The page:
For a (welcomed) change, a Friday rally put gold and silver prices higher for the week; with gold ending $43 (2.4%) higher and with silver finishing up by 60 cents (2.9%) – partially reflecting the roll to May. As a result of silver’s slight relative outperformance, the silver/gold price ratio tightened in by a half point to 87 to 1. This still leaves gold at nose-bleed levels of overvaluation relative to silver – although the tea leaves in gold look mighty bullish to me. It is just that the tea leaves in silver are much more bullish.

This past week was the first up week in seven for silver, about the longest downswing in memory and for gold it was the first up week following four down weeks. On the downswing, silver penetrated all three of its key moving averages (the 50-day, 100-day and 200-day ma’s), while gold only penetrated one of its key moving averages (the 50-day ma). As a result of silver’s marked relative underperformance over the past two months, the silver/gold price ratio blew out from 75 to 1, by more than 12 full points to nearly 88 to 1.

Therefore, a reasonable observer might wonder what was it that accounted for silver’s pronounced price weakness, both on an absolute basis (down more than 15% from year-end) and on a relative basis to its centuries and millenniums-old precious metals partner, gold (which is up YTD)? Had silver’s actual supply/demand fundamentals suddenly turned sour? Not according to any published statistics. In fact, silver’s actual fundamentals were much more positive than ever, as recorded inventories fell and physical turnover remained frantic. Certainly, there was no observable increase in mine supply or decrease in silver fabrication demand. Then what the heck accounted for the pronounced price weakness in silver over the past two months?

The answer and only answer is the same answer as for every single significant price selloff in silver (and gold) for the past 40 years, namely, manipulative positioning of paper contracts on the COMEX, the largest precious metals exchange in the world. As has occurred on every other of the scores and more of significant selloffs over four decades, the paper positioning consisted of the commercials (banks) deliberately rigging prices lower so that their main counterparties, the managed money traders (who happen to abide by technical price signals), would sell – allowing the commercials to buy. This manipulative game is so repetitive that it has become relatively easy for me to predict, fairly accurately, just how much of this positioning took place before the COT reports get published – enough to offer predictions that tend not to be embarrassingly wide of the mark.

Case in point – on Wednesday, I attempted to tone down a bit my previous predictions for the delayed COT report published yesterday for positions held as of February 7 (the reports are still delayed). This was the week that gold fell by $100 and silver by $2 in a matter of two days. After considering the strong price action in the days up to and including the start of the two-day selloff, while I was still convinced that 30,000 net contracts of gold and 10,000 net contracts of silver were sold by the managed money traders on the selloff that week, I was concerned that these traders bought even more into the top of the rally, so that the full extent of their selling might not be fully-reflected in the COT report.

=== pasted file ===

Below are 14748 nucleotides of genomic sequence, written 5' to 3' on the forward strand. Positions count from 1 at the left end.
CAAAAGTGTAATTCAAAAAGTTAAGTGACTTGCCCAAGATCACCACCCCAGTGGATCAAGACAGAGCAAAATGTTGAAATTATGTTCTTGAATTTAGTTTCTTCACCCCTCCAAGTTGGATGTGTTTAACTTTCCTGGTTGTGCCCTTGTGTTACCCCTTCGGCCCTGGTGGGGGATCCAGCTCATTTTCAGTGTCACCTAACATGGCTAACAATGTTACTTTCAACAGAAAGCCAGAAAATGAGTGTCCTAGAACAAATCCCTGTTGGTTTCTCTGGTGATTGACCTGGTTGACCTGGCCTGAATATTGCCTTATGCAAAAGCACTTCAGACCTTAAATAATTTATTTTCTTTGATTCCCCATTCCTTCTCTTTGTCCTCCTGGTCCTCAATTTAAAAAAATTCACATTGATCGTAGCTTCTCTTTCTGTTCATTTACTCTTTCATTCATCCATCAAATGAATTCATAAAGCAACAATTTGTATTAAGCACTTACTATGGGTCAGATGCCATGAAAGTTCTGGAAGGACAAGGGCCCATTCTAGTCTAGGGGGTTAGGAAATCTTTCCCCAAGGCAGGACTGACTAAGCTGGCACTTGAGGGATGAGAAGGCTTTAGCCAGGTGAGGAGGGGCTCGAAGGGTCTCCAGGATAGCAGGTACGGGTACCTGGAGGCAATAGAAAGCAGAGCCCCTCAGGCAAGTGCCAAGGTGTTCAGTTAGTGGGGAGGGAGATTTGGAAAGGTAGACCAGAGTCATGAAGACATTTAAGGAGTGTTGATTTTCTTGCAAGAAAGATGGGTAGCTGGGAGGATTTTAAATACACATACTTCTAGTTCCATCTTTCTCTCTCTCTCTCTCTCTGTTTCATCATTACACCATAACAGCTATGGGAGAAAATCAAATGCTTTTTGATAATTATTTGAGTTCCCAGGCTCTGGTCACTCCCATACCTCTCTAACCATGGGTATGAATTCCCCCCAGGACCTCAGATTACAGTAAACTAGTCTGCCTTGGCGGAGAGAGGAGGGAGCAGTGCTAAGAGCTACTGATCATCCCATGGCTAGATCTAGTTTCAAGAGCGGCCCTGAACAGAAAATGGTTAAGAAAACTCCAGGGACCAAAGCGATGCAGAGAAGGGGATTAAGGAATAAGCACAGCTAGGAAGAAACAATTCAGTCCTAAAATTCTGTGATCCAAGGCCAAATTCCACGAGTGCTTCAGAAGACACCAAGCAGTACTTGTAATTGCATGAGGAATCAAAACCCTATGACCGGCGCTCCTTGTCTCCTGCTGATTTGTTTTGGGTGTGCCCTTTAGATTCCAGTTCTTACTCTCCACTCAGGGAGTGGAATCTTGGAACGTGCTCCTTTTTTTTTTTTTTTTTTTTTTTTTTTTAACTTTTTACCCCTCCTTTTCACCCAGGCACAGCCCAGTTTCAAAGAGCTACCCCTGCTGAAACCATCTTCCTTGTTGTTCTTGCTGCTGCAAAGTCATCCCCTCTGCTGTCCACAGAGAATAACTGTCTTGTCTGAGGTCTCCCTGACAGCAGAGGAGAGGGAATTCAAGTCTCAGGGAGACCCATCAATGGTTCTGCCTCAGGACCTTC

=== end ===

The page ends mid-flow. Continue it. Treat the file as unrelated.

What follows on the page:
As it turned out, that happened to be the case in gold, where the managed money traders “only” sold just under 25,000 net contracts (the commercials bought 27,600 net contracts), making my last minute hesitation spot on. In silver, I’m happy to report, I underestimated the Pavlovian-like response of the managed money traders to the commercial rigging of lower prices, as these nitwits sold close to 18,000 net silver contracts (the commercials were only able to buy 10,800 contracts, thanks to buying competition by other speculative traders). As it turns out, my further prediction that the managed money traders in silver likely sold 20,000 net silver contracts on a current basis (as of last Tuesday), also now looks – quite happily – underestimated.

In the past, this is where I’ve tried to suggest that – hey, I’m not some gifted mathematician or data geek – my estimates of what the likely positioning will be on COT reports to be published is simply a rote process – learning from repetition. This darn manipulative COMEX positioning has been so repetitive that I do not understand why everyone that follows to COT report positioning (now more observers and commentators than ever) don’t offer the same predictions on a number of contracts basis as do I. Even more significant is how those that do follow the COT report closely, cannot manage to see the manipulative intent of the commercials leading the managed money traders around at will by rigging prices.

The important point here is not me patting myself on the back for an accurate prediction – it’s something infinitely more significant – this is at the core of the COMEX silver manipulation that has lasted for 40 years. How so? Well, consider what I just wrote, namely that the managed money traders sold nearly 18,000 net silver contracts over the reporting week ended Feb 7, as price fell as much as $2 in two days. That’s the equivalent of 90 million oz of silver dumped on the market in a relative blink of an eye. That is more than 10% of total world silver mine production – suddenly dumped on the market by traders identified as pure speculators.

I don’t care what the commodity may be, as the sudden dumping of more than 10% of total world production will cause the price to crater. That the dumping is done by traders clearly identified as speculative (not legitimately hedging) just makes it that much more manipulative. As to the suggestion that these are only paper contracts – come on man, are you serious? The COMEX is the price maker and everyone else in the price taker – including all producers and consumers and investors. It is the paper positioning on the COMEX that sets the world price of silver (and gold) – period.